Why Doing This To Your Abs May Be Bad For You

Who among us, male or female, hasn't looked at someone who is younger, fitter, and with the perfect abs, looked at our own bodies with a bit of frustration, then thought "right" and sucked in our stomachs and held that for as long as we could? Turns out, that simple act has more insidious consequences than we are likely to imagine. 

The act of sucking in your stomach, which experts call "stomach gripping" (some also refer to it as "chest gripping"), might not feel like a big deal, but actually has the potential to affect the way your belly is supposed to do its job (via The Washington Post).

While anyone can be a chest or tummy gripper, Alchemy in Motion says it happens most often to moms who have just given birth and who really want to hide the appearance of having that last bit of belly. It also happens with athletes who have been doing sit ups or oblique twists for a while.

You'll be able to tell if you are a chest gripper, because when you look in the mirror, you'll see a flat upper abdomen, and a bulge in the lower abdomen; your body's shape will be similar to that of an hourglass (via Dynamic Health). If you take in a deep breath, and you might notice that most of the movement is in the upper chest, and not deep and relaxed in the belly. 

Stomach gripping has consequences

While having an hourglass-shaped middle doesn't sound like a bad thing, University of Michigan-Flint physical therapy clinical assistant professor Julie Wiebe tells The Washington Post that sucking your stomach for extended periods of time "could alter the mechanics of your abdomen; it could alter its ability to respond to demands in the environment. It could [even] change your breath patterns."

Alchemy in Motion compares the act of tummy gripping (or what it calls "chest gripping") to unscrewing a tube of toothpaste then squeezing it in the middle; the pressure will result in spewing toothpaste everywhere. Similarly, stomach gripping means putting pressure on your insides so that eventually something gives, and it can lead to problems like incontinence, which is when you accidentally pee a little when you cough, laugh, or sneeze. It can also trigger breathing problems and, ironically, ending up with a weaker core. Other consequences of stomach gripping can include pains in the lower back and neck, as well as acid reflux (via Dynamic Health).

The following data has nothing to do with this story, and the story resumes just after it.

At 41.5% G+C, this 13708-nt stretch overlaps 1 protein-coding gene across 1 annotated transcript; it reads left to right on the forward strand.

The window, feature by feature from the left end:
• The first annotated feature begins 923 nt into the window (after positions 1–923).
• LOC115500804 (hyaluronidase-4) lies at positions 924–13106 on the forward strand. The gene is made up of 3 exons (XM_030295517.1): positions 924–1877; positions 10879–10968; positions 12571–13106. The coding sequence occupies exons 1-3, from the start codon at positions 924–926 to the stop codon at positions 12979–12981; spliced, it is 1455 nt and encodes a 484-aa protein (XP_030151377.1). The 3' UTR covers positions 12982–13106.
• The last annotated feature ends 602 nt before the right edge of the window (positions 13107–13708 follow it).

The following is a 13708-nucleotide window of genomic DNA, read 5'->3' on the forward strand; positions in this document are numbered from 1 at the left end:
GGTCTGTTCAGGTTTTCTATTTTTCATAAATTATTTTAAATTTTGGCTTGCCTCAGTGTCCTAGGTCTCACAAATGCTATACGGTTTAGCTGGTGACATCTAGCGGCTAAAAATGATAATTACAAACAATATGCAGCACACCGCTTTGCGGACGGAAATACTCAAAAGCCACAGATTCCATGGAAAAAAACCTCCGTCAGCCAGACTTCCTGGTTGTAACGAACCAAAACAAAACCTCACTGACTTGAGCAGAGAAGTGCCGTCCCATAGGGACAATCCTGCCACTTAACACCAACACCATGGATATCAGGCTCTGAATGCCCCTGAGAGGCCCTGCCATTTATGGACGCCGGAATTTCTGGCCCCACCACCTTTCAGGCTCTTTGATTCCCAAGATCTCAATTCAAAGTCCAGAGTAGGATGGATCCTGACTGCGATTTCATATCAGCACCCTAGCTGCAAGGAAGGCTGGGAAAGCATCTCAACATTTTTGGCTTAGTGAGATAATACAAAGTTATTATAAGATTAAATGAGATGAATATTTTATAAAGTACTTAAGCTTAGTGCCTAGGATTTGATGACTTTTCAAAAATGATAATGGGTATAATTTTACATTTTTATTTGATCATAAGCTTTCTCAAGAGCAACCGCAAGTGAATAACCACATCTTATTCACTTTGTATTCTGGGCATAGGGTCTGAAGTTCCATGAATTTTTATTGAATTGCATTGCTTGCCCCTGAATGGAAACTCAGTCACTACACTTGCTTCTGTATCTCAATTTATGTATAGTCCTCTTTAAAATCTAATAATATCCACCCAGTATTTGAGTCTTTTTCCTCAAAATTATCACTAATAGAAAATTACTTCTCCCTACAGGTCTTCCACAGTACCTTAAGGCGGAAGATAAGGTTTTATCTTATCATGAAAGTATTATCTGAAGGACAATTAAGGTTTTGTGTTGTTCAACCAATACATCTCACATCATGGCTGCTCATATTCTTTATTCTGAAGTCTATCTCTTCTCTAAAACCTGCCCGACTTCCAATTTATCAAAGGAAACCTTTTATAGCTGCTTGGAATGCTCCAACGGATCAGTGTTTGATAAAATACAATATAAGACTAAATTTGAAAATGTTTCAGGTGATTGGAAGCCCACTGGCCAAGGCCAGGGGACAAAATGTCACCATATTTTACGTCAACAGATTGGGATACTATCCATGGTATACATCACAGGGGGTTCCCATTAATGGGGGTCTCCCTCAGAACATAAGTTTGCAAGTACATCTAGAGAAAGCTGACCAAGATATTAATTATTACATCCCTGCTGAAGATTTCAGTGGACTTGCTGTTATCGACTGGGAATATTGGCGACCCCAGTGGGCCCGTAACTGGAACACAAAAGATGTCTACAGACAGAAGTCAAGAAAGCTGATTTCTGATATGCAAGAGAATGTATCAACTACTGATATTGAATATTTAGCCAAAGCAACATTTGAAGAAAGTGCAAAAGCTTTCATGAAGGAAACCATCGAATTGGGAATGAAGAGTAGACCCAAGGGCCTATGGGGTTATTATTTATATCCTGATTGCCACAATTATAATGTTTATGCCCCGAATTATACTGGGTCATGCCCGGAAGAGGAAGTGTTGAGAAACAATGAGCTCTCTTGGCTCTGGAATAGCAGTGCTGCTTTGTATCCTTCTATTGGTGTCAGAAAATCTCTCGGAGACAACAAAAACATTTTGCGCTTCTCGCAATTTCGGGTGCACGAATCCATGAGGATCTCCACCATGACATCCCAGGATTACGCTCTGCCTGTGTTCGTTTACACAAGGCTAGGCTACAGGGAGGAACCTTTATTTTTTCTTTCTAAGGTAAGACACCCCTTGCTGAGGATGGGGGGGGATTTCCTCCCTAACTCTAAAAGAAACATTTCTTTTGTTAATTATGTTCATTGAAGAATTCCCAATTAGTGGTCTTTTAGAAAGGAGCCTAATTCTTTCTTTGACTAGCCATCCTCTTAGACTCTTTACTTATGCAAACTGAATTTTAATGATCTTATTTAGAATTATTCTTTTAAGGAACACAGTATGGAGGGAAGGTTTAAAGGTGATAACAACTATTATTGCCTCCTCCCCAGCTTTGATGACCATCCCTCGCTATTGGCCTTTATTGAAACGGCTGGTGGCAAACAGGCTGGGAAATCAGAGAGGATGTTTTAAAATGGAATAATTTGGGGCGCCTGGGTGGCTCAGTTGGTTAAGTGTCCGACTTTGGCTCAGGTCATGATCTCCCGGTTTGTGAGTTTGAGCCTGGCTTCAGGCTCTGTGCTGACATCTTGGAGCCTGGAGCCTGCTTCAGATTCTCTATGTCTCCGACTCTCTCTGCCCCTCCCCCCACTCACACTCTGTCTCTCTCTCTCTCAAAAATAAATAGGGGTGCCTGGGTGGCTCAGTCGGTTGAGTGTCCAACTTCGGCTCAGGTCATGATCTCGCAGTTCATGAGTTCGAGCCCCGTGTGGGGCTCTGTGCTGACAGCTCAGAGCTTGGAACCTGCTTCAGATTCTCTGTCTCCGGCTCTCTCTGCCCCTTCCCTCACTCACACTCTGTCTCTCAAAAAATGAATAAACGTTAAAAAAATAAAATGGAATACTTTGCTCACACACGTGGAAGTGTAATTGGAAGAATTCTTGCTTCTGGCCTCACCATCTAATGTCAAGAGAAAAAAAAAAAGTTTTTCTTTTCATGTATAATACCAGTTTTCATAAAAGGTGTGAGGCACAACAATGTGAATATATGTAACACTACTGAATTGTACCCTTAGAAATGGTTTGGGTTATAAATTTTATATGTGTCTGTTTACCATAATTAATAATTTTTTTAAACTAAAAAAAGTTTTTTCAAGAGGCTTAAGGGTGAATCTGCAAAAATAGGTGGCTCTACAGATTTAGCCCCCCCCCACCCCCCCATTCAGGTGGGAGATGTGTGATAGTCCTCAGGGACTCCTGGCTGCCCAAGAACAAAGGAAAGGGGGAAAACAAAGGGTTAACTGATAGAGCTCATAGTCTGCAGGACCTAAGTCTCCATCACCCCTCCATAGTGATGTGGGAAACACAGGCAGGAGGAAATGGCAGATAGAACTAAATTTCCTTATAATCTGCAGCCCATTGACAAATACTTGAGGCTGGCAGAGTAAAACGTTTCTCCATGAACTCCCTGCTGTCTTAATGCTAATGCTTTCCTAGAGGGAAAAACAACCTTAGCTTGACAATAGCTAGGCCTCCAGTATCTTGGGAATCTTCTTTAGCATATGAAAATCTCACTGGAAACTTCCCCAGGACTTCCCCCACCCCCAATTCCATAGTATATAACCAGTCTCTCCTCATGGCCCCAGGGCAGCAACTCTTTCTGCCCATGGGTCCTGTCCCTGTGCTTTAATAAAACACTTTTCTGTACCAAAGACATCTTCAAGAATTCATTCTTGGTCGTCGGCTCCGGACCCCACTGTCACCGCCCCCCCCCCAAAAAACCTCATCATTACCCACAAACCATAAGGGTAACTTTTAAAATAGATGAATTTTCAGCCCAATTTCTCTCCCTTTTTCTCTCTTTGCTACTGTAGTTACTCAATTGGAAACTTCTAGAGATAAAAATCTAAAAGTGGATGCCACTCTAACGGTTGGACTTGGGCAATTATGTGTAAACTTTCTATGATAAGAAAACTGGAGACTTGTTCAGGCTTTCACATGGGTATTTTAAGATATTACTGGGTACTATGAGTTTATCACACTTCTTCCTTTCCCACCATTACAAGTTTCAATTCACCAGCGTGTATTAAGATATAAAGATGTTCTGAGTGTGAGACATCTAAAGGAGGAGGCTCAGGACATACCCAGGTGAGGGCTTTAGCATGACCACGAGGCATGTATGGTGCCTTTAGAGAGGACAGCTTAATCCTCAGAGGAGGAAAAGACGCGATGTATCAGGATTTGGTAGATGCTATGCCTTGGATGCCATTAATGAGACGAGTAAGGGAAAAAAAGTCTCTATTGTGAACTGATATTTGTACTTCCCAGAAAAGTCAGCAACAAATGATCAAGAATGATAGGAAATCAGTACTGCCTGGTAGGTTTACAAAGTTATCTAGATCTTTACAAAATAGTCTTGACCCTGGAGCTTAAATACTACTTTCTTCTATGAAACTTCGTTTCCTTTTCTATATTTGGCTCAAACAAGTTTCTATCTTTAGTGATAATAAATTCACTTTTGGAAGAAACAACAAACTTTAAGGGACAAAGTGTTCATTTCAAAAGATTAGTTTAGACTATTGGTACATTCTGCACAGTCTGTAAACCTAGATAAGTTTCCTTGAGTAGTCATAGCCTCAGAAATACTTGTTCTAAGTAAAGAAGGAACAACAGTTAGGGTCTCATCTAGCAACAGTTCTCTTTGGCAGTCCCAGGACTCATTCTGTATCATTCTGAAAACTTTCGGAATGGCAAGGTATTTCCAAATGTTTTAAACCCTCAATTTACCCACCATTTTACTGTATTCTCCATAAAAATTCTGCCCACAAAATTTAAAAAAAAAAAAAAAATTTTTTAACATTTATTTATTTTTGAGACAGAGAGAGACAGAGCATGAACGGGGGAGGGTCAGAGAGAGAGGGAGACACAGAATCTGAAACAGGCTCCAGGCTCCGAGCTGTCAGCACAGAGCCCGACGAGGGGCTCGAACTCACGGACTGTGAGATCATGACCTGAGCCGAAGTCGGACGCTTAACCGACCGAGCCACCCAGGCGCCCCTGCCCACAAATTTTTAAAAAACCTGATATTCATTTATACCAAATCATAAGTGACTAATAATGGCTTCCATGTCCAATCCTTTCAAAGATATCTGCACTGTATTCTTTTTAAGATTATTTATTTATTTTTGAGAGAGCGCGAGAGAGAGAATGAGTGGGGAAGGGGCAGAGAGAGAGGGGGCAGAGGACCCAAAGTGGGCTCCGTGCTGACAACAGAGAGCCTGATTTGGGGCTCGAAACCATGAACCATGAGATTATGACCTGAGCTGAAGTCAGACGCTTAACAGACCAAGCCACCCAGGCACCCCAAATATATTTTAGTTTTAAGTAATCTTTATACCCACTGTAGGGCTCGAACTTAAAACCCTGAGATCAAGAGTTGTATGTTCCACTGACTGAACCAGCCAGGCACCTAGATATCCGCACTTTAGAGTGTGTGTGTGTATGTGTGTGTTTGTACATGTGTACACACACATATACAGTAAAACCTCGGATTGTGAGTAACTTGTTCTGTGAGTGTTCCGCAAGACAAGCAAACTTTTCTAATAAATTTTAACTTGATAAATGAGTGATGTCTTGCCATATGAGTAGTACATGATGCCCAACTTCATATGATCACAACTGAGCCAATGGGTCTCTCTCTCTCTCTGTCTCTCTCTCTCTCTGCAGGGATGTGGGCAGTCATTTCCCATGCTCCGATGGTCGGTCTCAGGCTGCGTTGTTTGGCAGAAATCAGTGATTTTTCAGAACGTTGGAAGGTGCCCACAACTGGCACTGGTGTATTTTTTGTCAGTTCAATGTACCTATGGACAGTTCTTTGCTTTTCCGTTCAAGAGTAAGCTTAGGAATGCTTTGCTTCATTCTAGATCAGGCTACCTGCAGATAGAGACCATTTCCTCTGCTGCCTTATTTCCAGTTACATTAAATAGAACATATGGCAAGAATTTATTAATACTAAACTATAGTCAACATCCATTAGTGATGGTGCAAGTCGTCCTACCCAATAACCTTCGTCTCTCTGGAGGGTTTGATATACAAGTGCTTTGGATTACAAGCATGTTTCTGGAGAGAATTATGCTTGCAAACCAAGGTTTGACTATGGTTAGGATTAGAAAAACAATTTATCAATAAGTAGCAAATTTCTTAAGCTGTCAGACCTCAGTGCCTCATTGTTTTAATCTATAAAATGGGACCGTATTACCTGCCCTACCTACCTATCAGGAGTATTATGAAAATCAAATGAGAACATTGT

Northwestern University assistant professor of physical medicine, rehabilitation, obstetrics and gynecology Sarah Hwang says the act of squeezing your chest and stomach increases intra-abdominal pressure, so "when something happens to increase that pressure even further, like coughing or laughing or sneezing, the pelvic floor muscles can't overcome that increased pressure, and people will have urinary incontinence."

How to undo a stomach gripping habit

If you are a chest or stomach gripper, there is a small thing you can do to remedy this, and that is to change the way you breathe. For starters, Dynamic Health recommends that you got on all fours, relax your stomach and breathe. It should have you feeling like your belly is moving toward your thighs, but your shoulders shouldn't lift. The breathing exercise should be done for between three to five minutes, three to five times a day.

But those of us who grip our chests also need to accept that fixing the way you stand and breathe may be easier than changing your mental state, because part of becoming less of a stomach or chest gripper means you'll have to accept your body just the way it is. "Body image plays a major role in self-esteem, and for some people, holding in that stomach and having the flatter abs gives them a lot of self-esteem, but the price of it is high, and it's something you have to keep doing forever," Cincinnati psychologist Ann Kearney-Cooke says (via The Washington Post).

This is not to say you can't engage your abs again ever, as Weibe says there is a place and a time to do that. Rather, we all need to "understand that they are part of a functional whole, and they're intended to play on a team, and they need to be appropriately engaged for the task you're up against."